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Jerry Ball (Dexter Circle)
- Publié sur Amazon.com
Card's short stories frequently differ thematically from his longer work. While his longer work revolves around free will and human interaction, his short stories are often written for one main point. It's fair to judge his short stories by how well and interestingly he gets that point across.
"Eumenides in the Fourth Floor Lavatory." The point: payback for past sins is inescapable. This story is unappealing because it violates a cardinal rule of moralistic storytelling. Howard is pursued by his guilt, which has taken in the form of a deformed infant, but the only reason the infant can pursue him in the first place is because he was sufficiently humane to rescue the baby. Card seems to be saying that if Howard had left the child in the lavatory, he could have walked away from his guilt entirely. A good fable should show the reader how a man's moral failings, and not his moral strengths, become his undoing. Rating: Unsatisfactory.
"Quietus." The point: death can be accepted more easily if one has children. This story is extremely appealing to me, because it simultaneously incorporates familiar Mormon references and ordinary scenes into a surreal storyline. The result is disorienting, yet perfected suited to Card's exposition. Rating: Outstanding.
"Deep Breathing Exercises." The point: if we pay close attention, we are all linked together in death. I'm not sure if Card had any point to make, or whether he had just the one idea of synchronous breathing. Probably the latter, although Card is fascinated with human interaction as a general principle, as evidenced in his works such as "Xenocide." Overall, the story is worth a read and that's about it. Rating: Good.
"Fat Farm." The point: you cannot escape the consequences of your vices. Card uses a fun way of making his moral point. My only objection is that we don't find out the dirty job that Barth H has been tasked to do. I'd love to see a continuation of this story. Rating: Excellent.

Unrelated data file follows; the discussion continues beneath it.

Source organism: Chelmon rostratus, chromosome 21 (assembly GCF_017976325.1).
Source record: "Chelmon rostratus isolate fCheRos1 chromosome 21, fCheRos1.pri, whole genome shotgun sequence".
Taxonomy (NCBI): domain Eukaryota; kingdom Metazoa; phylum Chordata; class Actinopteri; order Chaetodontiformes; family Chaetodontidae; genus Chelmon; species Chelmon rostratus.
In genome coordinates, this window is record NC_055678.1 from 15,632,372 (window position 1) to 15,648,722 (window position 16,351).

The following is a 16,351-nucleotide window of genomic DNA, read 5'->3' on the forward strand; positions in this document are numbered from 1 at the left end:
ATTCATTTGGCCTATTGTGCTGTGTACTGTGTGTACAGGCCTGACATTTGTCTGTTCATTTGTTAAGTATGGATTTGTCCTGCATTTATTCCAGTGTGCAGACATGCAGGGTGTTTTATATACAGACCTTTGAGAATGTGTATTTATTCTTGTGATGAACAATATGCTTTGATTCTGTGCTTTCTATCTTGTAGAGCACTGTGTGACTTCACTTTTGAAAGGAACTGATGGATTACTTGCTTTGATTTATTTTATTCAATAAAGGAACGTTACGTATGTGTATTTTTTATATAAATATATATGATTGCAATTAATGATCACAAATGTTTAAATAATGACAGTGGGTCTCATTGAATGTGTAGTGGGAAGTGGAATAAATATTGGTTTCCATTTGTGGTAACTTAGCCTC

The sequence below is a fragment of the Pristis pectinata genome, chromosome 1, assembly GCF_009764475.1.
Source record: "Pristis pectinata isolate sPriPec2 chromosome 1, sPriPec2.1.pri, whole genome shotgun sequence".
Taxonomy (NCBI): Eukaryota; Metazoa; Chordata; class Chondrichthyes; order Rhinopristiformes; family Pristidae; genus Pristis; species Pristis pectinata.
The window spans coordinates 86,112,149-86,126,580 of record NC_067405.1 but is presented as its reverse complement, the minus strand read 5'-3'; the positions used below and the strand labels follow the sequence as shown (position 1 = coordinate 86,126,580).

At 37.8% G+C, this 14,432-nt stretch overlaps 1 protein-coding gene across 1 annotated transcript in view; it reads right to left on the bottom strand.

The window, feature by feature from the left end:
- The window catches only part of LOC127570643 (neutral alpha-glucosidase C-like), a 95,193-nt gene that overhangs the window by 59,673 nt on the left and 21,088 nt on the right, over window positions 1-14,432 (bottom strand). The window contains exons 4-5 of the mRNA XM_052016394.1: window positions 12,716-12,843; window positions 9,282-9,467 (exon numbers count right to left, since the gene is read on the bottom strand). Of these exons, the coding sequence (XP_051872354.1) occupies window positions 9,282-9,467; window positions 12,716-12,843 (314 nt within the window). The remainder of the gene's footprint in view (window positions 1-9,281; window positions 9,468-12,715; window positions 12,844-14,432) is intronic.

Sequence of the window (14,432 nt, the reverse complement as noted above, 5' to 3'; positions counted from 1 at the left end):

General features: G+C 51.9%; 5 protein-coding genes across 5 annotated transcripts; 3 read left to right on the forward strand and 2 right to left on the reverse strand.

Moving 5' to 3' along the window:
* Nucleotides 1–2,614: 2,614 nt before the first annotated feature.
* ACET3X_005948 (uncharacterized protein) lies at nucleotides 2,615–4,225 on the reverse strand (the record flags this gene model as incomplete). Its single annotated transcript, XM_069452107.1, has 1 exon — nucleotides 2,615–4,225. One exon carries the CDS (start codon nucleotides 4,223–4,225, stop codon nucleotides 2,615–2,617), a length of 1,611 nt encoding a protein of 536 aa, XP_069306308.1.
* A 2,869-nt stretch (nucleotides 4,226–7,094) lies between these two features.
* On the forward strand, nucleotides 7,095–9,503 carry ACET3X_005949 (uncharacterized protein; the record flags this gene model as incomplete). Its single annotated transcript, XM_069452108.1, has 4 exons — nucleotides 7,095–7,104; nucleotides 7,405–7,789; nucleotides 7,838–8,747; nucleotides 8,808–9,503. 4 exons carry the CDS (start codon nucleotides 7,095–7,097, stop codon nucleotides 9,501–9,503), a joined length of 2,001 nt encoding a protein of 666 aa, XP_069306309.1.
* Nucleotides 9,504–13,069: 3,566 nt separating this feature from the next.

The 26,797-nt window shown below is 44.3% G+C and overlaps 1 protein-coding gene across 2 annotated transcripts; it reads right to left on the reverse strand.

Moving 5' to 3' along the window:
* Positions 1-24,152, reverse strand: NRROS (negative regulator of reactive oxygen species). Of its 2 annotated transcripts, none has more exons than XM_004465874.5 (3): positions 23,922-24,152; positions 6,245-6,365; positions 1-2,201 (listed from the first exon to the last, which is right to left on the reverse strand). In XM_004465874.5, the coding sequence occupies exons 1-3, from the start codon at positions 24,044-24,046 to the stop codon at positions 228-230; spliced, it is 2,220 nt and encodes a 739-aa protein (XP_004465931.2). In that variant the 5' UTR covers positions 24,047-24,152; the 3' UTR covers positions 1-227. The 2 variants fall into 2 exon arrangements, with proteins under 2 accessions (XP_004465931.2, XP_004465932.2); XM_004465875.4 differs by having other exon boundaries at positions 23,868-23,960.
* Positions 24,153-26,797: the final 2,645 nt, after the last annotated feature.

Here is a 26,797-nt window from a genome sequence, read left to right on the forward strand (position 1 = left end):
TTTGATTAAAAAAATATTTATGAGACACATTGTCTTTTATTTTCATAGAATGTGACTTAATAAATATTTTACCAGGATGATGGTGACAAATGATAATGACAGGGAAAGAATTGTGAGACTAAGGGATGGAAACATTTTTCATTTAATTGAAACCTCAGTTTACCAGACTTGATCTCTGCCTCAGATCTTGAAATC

"Closing the Timelid." The point: if we give in to our senses we will come to crave anything, even death. I suppose other lessons could be drawn from this story, but I believe the principal one is the one I describe above. The story itself is so-so -- it doesn't really capture your attention like Card's somewhat similar "Clap Hands and Sing." Rating: Satisfactory.
"Freeway Games." The point: what goes around comes around. I sum up the story with a cliché because there's not much substance to it; that said, it's a very entertaining read. Rating: Good.
"A Sepulchre of Songs." The point: fulfillment of our deepest wishes may come at too high a price. This story turned out to be a gem, while in the hands of a lesser author it could have been awful. It's easy to be manipulative when it comes to suffering children. Hollywood uses it as a plot device when things are dragging, so "kids in jep" has a justifiably bad rep. Here, however, Card shows the proper amount of skill and tact when dealing with the subject, and its use is central to the story. Rating: Outstanding.
"Prior Restraint." The point: if people had the ability to manipulate the present through time travel, they would, no matter what evil it would cause. Asimov wrote a better story with the same point, called "The Winds of Change." Here, Card even puts a kid in jep (actually, he kills him off) unnecessarily, which is a no-no. Shame on Card for doing that and for putting together an ineffectual and boring story. Rating: Unsatisfactory.
"The Changed Man and the King of Words." The point: if we do not guard our inner selves, myth can overpower us. Card has a fascinating point, and post-September 11, one that is extremely relevant. However, he lets the story get too wrapped up in its form (Greek, Shakespearian tragedies; Freud) to allow proper exposition of its substance. He also throws in lots of metaphor and symbolism but doesn't do a good job stitching them together. It's still an entertaining read, but is ultimately somewhat unsatisfying, which Card himself admits in his "Afterword." Rating: Good.
"Memories of My Head." The point: the division between reality and fantasy for a depressed, desperate person can be awfully thin. I found myself liking this story in spite of myself, because even though it doesn't really go anywhere, it captures a boiling rage so perfectly and combines it with a disorienting point of view. Read the story to enjoy its mood, not for any particular elucidation. But I still have a nagging suspicion that I'm missing something more profound. Rating: Excellent.
"Lost Boys." The point: love can bind us after death, even if only temporarily. Once again Card puts kids in jep, but like "Sepulchre of Songs" he does so with skill. Yes, the story is emotionally manipulative, but Card is appropriately only semi-apologetic about it. One minor complaint: the connection between the video game and the lost boys is never really connected in the short story. I understand that they are in the book, but I have not yet read the book, so I can't say for sure. Rating: Excellent.